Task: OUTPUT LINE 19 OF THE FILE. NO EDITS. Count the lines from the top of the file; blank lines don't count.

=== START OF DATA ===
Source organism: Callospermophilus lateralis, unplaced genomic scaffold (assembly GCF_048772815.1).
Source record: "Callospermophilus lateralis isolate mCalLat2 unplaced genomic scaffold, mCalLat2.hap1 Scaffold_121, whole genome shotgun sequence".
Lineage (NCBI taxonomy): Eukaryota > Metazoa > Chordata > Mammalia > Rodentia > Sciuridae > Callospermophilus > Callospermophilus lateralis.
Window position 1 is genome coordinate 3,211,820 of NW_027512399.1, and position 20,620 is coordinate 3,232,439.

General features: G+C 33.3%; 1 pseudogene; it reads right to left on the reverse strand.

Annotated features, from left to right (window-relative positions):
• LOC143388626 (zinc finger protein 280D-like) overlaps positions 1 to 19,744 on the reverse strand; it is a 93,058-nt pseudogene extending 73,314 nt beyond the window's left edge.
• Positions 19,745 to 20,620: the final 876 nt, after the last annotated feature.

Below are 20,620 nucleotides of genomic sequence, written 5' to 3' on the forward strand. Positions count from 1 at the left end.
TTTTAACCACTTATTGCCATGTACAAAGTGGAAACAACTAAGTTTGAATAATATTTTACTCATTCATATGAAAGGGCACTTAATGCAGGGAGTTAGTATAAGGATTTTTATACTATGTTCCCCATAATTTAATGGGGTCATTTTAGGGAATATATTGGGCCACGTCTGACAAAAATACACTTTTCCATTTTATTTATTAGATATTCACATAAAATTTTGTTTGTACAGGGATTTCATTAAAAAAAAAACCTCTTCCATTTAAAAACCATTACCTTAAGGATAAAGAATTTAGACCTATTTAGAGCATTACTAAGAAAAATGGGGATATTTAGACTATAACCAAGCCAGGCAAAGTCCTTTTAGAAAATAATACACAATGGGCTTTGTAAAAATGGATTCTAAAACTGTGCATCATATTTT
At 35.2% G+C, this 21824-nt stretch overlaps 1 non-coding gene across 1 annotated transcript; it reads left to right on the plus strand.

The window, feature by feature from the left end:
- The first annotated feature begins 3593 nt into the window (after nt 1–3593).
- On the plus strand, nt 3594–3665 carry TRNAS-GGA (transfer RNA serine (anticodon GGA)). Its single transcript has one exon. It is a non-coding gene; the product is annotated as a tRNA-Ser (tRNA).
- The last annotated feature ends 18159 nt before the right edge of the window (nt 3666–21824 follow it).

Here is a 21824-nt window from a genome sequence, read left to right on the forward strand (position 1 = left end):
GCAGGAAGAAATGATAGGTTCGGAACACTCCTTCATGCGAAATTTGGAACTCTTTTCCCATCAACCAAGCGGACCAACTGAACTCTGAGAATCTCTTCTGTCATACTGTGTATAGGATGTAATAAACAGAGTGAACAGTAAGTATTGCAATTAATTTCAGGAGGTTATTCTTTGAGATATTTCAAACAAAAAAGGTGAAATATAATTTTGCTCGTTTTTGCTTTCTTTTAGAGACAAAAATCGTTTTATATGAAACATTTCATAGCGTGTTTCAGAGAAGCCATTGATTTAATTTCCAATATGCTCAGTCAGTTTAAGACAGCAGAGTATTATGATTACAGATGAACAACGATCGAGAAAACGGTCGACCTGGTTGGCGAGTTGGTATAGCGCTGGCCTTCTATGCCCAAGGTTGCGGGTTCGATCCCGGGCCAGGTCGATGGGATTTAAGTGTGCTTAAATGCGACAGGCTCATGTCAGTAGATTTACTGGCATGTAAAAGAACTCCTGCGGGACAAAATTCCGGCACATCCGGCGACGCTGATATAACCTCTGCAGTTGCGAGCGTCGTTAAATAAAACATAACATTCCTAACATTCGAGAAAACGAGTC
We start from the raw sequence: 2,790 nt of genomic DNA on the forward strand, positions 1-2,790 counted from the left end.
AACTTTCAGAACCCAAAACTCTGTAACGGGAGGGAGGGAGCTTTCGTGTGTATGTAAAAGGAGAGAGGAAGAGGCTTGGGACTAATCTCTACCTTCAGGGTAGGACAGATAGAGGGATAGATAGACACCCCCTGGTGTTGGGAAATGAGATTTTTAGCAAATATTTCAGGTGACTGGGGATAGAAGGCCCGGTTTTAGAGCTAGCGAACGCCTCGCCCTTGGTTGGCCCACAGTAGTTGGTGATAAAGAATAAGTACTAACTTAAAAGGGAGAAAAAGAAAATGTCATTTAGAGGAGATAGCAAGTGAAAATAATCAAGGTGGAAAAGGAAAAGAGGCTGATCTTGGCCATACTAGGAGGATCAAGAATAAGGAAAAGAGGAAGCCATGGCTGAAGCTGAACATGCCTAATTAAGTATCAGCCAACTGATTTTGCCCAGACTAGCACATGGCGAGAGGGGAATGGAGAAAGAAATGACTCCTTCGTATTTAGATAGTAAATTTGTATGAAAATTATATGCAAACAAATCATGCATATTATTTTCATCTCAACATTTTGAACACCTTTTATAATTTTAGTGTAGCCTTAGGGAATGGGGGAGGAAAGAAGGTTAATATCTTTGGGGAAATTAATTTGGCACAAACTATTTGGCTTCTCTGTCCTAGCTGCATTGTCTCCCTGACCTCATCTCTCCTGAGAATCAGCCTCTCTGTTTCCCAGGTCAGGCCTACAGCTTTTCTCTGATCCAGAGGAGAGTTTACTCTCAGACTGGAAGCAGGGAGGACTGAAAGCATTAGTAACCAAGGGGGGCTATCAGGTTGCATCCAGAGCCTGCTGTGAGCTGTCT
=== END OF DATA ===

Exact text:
AACTTTCAGAACCCAAAACTCTGTAACGGGAGGGAGGGAGCTTTCGTGTGTATGTAAAAGGAGAGAGGAAGAGGCTTGGGACTAATCTCTACCTTCAGGGTAGGACAGATAGAGGGATAGATAGACACCCCCTGGTGTTGGGAAATGAGATTTTTAGCAAATATTTCAGGTGACTGGGGATAGAAGGCCCGGTTTTAGAGCTAGCGAACGCCTCGCCCTTGGTTGGCCCACAGTAGTTGGTGATAAAGAATAAGTACTAACTTAAAAGGGAGAAAAAGAAAATGTCATTTAGAGGAGATAGCAAGTGAAAATAATCAAGGTGGAAAAGGAAAAGAGGCTGATCTTGGCCATACTAGGAGGATCAAGAATAAGGAAAAGAGGAAGCCATGGCTGAAGCTGAACATGCCTAATTAAGTATCAGCCAACTGATTTTGCCCAGACTAGCACATGGCGAGAGGGGAATGGAGAAAGAAATGACTCCTTCGTATTTAGATAGTAAATTTGTATGAAAATTATATGCAAACAAATCATGCATATTATTTTCATCTCAACATTTTGAACACCTTTTATAATTTTAGTGTAGCCTTAGGGAATGGGGGAGGAAAGAAGGTTAATATCTTTGGGGAAATTAATTTGGCACAAACTATTTGGCTTCTCTGTCCTAGCTGCATTGTCTCCCTGACCTCATCTCTCCTGAGAATCAGCCTCTCTGTTTCCCAGGTCAGGCCTACAGCTTTTCTCTGATCCAGAGGAGAGTTTACTCTCAGACTGGAAGCAGGGAGGACTGAAAGCATTAGTAACCAAGGGGGGCTATCAGGTTGCATCCAGAGCCTGCTGTGAGCTGTCT